- Sahel: Report on 2015 Humanitarian Operations
- OCHA: Humanitarian Bulletin, June - July 2016 EN/FR
- GIEWS Country Brief Mali 21-July-2016
Appeals & Funding
- Aperçu des besoins humanitaires 2016
- Plan de Réponse Humanitaire, Janvier - Décembre 2016
- Mali | Data - The World Bank
- Mali Ministère de la Santé et de l'Hygiène
- UNHCR Opération Mali Portail de partage de l'Information
- Sahel Online Reporting System
- IOM Humanitarian Compendium
- OCHA Mali
- Mission multidimensionnelle intégrée des Nations Unies pour la stabilisation au Mali (MINUSMA)
- OCHA Sahel Crisis
- Food Security Cluster: Mali
What is La Niña?
La Niña is the cooling of sea surface temperatures in the tropical Pacific, which occurs roughly every three to five years, lasting from six to 24 months. On average, half of El Niño events are followed by a La Niña, which typically affects global climate patterns in the opposite way El Niño does. The intensity of the La Niña climatic phenomenon generally peaks between October and January
Purpose of this report
As of 31 July 2016, UN-coordinated Humanitarian Response Plans (HRP), Flash Appeals and Regional Refugee Plans as covered by the Global Humanitarian Overview (GHO) require US$21.9 billion to meet the needs of 96.9 million people affected by humanitarian crises in 40 countries. The appeals are funded at $7.2 billion, with unmet requirements totalling $14.7 billion. Overall, donors have contributed $13.7 billion towards humanitarian operations in 2016 and pledged a further $814.4 million.
What is La Niña?
La Niña is the cooling of sea surface temperatures in the tropical Pacific, which occurs roughly every three to five years, lasting from six to 24 months. The chances of La Niña following an El Niño episode are higher on average — half of the El Niño events are followed by a La Niña — and typically it affects global climate patterns in the opposite way El Niño does. The intensity of the La Niña climatic phenomenon generally peaks between October and January.
Purpose of this report
La CTB publie son rapport annuel 2015
Washington/Londres/Rome – Une analyse contemporaine importante de la pratique de repas scolaires mondial, conçue pour aider à renforcer ces investissements sociaux cruciaux, a été publiée aujourd’hui par le Partnership for Child Development de l’Imperial College de Londres (PCD), le Programme alimentaire mondial des Nations Unies (PAM) et la Banque Mondiale.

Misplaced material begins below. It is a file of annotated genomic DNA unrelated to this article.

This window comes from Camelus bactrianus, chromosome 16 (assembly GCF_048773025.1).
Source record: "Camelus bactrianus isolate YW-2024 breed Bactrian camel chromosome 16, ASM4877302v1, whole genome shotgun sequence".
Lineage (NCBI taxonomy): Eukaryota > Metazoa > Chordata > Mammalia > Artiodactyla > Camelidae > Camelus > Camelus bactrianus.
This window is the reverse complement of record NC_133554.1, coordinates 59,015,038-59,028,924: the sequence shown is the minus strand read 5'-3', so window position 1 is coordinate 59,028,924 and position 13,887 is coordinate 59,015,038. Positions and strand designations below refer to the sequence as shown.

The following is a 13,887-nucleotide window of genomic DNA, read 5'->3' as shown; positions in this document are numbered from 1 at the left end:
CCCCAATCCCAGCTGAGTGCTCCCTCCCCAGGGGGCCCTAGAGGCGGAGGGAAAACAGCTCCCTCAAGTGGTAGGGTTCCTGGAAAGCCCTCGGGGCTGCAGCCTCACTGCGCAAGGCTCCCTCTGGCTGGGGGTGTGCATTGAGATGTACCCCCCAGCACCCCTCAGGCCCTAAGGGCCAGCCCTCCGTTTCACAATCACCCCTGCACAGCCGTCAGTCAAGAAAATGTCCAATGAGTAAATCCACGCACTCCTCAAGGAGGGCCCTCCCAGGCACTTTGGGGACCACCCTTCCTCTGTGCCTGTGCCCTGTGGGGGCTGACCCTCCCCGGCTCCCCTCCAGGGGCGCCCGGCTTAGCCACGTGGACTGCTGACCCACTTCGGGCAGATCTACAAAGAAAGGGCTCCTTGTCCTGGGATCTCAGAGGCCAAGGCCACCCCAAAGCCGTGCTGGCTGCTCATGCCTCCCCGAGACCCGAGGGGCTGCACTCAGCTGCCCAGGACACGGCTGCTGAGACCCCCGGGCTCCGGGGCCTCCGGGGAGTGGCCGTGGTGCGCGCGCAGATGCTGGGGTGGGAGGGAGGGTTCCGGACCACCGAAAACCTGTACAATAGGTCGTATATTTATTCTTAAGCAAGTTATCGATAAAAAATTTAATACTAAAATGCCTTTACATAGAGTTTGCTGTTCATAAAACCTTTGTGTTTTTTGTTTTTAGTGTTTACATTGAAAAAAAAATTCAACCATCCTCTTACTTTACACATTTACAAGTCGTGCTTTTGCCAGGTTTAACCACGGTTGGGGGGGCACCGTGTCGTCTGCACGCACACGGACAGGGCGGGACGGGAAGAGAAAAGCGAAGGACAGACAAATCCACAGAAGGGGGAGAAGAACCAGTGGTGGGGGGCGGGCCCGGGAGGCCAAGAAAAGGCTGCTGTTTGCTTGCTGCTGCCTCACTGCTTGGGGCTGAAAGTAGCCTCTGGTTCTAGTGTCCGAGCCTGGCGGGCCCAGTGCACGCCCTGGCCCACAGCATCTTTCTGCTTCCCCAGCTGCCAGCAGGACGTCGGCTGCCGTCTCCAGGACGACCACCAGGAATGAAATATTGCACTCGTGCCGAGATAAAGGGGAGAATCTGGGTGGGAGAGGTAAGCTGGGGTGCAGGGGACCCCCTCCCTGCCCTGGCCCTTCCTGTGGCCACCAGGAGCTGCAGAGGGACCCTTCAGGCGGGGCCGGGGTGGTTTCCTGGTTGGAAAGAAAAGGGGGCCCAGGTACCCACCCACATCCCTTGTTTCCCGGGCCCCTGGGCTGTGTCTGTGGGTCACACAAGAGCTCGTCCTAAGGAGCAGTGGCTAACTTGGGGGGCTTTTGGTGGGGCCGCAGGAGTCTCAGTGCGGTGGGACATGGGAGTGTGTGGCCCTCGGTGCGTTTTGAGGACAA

WASHINGTON/LONDRES/ROMA – La Alianza para el Desarrollo Infantil del Imperial College de Londres (PCD por sus siglas en inglés), el Programa Mundial de Alimentos (PMA) y el Banco Mundial han hecho público hoy un importante análisis de las prácticas mundiales en comidas escolares, diseñado para ayudar a fortalecer este tipo de inversión social esencial.
WASHINGTON/LONDON/ROME – A major contemporary analysis of global school meals practices, designed to help strengthen these vital social investments, was released today by Imperial College London’s Partnership for Child Development (PCD), the World Food Programme (WFP), and the World Bank (WB).
THE EUROPEAN COMMISSION,
Having regard to the Treaty on the Functioning of the European Union,
Having regard to Council Regulation (EC) No 1257/96 of 20 June 1996 concerning humanitarian aid1 , and in particular Article 2, Article 4 and Article 15(2) and (3) thereof,
Having regard to Council Decision 2013/755/EU of 25 November 2013 on the association of the overseas countries and territories with the European Union2 , and in particular Article 79 thereof,
The humanitarian impact of the 2015-2016 El Niño remains deeply alarming, now affecting over 60 million people. Central America, East Africa (particularly Ethiopia), the Pacific and Southern Africa remain the most affected regions. The El Niño phenomenon is now in decline, but projections indicate the situation will worsen throughout at least the end of the year, with food insecurity caused primarily by drought not likely to peak before December. Therefore, the humanitarian impacts will last well into 2017 .
As of 30 May 2016, financial requirements of UN-coordinated Humanitarian Response Plans, Flash Appeals and Regional Refugee Plans as reflected in the Global Humanitarian Overview (GHO) amount to an unprecedented US$20.8 billion and are expected to rise. These appeals are currently funded at $4.8 billion, or 23 per cent. $16 billion in financial requirements remain unmet. Overall, humanitarian operations in 2016 are funded at almost $9.2 billion.
As of 30 April, global funding requirements to meet the needs of 89 million people across 39 countries through humanitarian response plans and appeals for 2016 amount to over US$20.3 billion. About $3.8 billion in funding has been received so far, leaving a shortfall of $16.5 billion. With the emergence of new humanitarian crises, global financial requirements have increased by around 2 per cent in the first trimester of the year.
La Commission européenne a annoncé aujourd’hui un train de mesures d’aide humanitaire d’un montant de 52 millions d’euros, visant spécifiquement la réalisation, en 2016, de projets éducatifs en faveur d’enfants en situation d’urgence.
European Commission - Press release
Brussels, 5 April 2016
EU quadruples its humanitarian financing to education in emergencies worldwide.
27 February 2016
Mali - Returnees (ECHO, INGOs)
Over the last three months, there have been spontaneous return movements of Malian refugees from Mbera Camp in Mauritania to Gargando, Timbuktu region, Northern Mali. The main reasons for the spontaneous returns are attributed to both the evolution of the peace process in Mali and the difficult living conditions in the camp.
Genetic diversity of livestock can help feed a hotter, harsher world
Despite growing interest in safeguarding biodiversity of livestock and poultry,genetic erosion continues